Be as warm as you can before you go in the water and do not drink any alcohol before you go in or after you come out. Alcohol dilates blood vessels and you will lose heat quicker and if you drink when you are cold the dilated blood vessels will return cold blood to your core quicker and drop the temperature. This can be very dangerous. When you hit the water watch out for an involuntary gulp of air. I put my chin against my chest and cover my nose, this seems to help.
                    Do not stay in the water any longer than you have to and when you get out dry off and get into dry clothes. Wrap up in a sleeping bag or blankets with another person (no funny business!) and drink warm liquids. There is a temptation to get into a hot shower or bath but you have to be careful. If you are very hypothermic and your core temp has already dropped the blood in your limbs will be even colder. When you get into a hot shower or tub the cold blood will move into your core and make the situation worse. I like to think of it as “you loose heat quickly from your limbs but slowly from your core and you re-warm you core quickly but your limbs slowly”. Try to be one of the first ones out of the water so you watch the others. Sometimes it is the 250 lb “he men’’ that squeal like little girls when they hit the water. Have fun, be careful and post pictures.

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                    • #11
                      "For God's sake, Jim, I'm a doctor, not a pool man!" So I may not be qualified to answer but...........

                      I would guess that having a lower core temperature when going in would be more dangerous.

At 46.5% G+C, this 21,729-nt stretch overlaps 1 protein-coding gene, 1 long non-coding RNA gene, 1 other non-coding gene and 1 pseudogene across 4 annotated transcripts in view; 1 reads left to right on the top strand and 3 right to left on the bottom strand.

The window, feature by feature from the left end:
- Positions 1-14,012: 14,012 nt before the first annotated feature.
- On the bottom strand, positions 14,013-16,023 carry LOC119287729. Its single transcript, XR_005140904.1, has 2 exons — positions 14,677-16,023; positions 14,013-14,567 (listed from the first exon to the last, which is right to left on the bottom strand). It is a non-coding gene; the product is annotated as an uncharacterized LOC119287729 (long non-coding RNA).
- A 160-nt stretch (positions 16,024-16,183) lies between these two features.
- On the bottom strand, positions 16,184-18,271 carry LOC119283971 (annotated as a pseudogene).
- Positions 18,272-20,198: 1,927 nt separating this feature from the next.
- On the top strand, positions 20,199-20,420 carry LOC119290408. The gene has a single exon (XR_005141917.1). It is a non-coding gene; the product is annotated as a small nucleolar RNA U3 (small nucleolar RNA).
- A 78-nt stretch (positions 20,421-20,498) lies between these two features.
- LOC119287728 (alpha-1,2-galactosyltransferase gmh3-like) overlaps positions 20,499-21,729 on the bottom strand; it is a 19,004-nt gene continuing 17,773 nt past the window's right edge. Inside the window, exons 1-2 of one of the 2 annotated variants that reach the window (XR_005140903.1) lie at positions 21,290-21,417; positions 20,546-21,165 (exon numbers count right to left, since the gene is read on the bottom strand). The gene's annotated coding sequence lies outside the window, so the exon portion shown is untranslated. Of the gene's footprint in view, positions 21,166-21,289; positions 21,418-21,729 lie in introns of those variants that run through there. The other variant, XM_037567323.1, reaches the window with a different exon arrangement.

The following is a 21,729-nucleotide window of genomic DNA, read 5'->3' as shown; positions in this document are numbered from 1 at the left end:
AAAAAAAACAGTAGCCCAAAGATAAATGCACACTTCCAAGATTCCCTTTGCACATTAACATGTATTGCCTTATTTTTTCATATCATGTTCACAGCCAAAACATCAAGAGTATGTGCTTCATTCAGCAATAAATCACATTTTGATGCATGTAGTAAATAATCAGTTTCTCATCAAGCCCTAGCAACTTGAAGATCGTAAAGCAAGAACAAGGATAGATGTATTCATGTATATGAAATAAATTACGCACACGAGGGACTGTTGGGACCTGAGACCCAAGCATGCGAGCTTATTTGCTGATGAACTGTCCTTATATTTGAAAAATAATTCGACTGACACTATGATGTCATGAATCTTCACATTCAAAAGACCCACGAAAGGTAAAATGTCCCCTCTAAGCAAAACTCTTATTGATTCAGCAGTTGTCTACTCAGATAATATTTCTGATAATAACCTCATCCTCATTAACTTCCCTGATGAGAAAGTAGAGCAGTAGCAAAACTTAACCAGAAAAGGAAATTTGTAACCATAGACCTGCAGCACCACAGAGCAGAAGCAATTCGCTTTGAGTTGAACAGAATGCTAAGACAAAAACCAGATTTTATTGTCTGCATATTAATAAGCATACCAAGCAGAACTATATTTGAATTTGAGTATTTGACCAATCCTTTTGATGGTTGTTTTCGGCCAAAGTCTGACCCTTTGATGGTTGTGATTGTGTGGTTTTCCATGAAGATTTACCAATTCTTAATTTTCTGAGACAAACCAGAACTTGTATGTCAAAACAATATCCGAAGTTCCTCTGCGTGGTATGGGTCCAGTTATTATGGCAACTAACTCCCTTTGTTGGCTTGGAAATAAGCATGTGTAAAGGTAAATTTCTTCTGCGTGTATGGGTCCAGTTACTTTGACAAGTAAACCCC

But remember I am just a college kid. I would ask people who have done it before for tips.

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                      • #12
                        spartan88, Yes my name is Jim, no I am not a doctor or a pool man. In 38 years of working on the water in Alaska I have been in near freezing water many times, most intentional some unintentional. The above techniques work. Yes my answer was overkill for the question. I always welcome a critique. Check out the following http://www.mayoclinic.com/health/hypothermia/DS00333/DSECTION=treatments-and-drugs

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                        • #13
                          jwallen I was just quoting ace ventura. I believe your answer was not overkill at all. The original poster needs as much info from experts (which in this case you are) as he/she can get.

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                          • #14
                            I also apologize if it seemed like I was making fun of you or discrediting you. That post was not directed towards anyone. So I am sorry if I offended you.

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                            • #15
                              spartan88

                              Doc, do I have smoking hot deal for you!